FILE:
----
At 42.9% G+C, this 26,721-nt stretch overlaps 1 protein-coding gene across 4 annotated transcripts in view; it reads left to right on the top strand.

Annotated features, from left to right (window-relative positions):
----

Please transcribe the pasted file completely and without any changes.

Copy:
At 42.9% G+C, this 26,721-nt stretch overlaps 1 protein-coding gene across 4 annotated transcripts in view; it reads left to right on the top strand.

Annotated features, from left to right (window-relative positions):